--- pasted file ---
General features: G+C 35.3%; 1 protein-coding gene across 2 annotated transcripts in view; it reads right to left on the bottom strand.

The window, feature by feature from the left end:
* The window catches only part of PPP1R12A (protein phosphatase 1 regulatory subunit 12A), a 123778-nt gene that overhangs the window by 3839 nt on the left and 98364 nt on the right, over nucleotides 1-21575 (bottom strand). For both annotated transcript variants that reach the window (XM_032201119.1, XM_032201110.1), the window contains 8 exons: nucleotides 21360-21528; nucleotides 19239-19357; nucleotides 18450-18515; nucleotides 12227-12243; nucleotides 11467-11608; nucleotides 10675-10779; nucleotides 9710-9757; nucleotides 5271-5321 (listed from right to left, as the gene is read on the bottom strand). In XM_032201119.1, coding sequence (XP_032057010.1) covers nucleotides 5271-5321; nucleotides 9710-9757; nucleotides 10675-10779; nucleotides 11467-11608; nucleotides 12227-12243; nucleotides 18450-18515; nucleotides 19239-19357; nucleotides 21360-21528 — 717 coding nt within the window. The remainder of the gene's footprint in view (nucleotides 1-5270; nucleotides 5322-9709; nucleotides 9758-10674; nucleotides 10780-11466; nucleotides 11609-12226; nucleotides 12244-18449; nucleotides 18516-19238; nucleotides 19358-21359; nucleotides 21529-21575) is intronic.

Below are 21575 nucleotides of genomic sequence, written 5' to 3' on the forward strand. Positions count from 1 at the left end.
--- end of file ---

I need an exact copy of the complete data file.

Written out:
General features: G+C 35.3%; 1 protein-coding gene across 2 annotated transcripts in view; it reads right to left on the bottom strand.

The window, feature by feature from the left end:
* The window catches only part of PPP1R12A (protein phosphatase 1 regulatory subunit 12A), a 123778-nt gene that overhangs the window by 3839 nt on the left and 98364 nt on the right, over nucleotides 1-21575 (bottom strand). For both annotated transcript variants that reach the window (XM_032201119.1, XM_032201110.1), the window contains 8 exons: nucleotides 21360-21528; nucleotides 19239-19357; nucleotides 18450-18515; nucleotides 12227-12243; nucleotides 11467-11608; nucleotides 10675-10779; nucleotides 9710-9757; nucleotides 5271-5321 (listed from right to left, as the gene is read on the bottom strand). In XM_032201119.1, coding sequence (XP_032057010.1) covers nucleotides 5271-5321; nucleotides 9710-9757; nucleotides 10675-10779; nucleotides 11467-11608; nucleotides 12227-12243; nucleotides 18450-18515; nucleotides 19239-19357; nucleotides 21360-21528 — 717 coding nt within the window. The remainder of the gene's footprint in view (nucleotides 1-5270; nucleotides 5322-9709; nucleotides 9758-10674; nucleotides 10780-11466; nucleotides 11609-12226; nucleotides 12244-18449; nucleotides 18516-19238; nucleotides 19358-21359; nucleotides 21529-21575) is intronic.

Below are 21575 nucleotides of genomic sequence, written 5' to 3' on the forward strand. Positions count from 1 at the left end.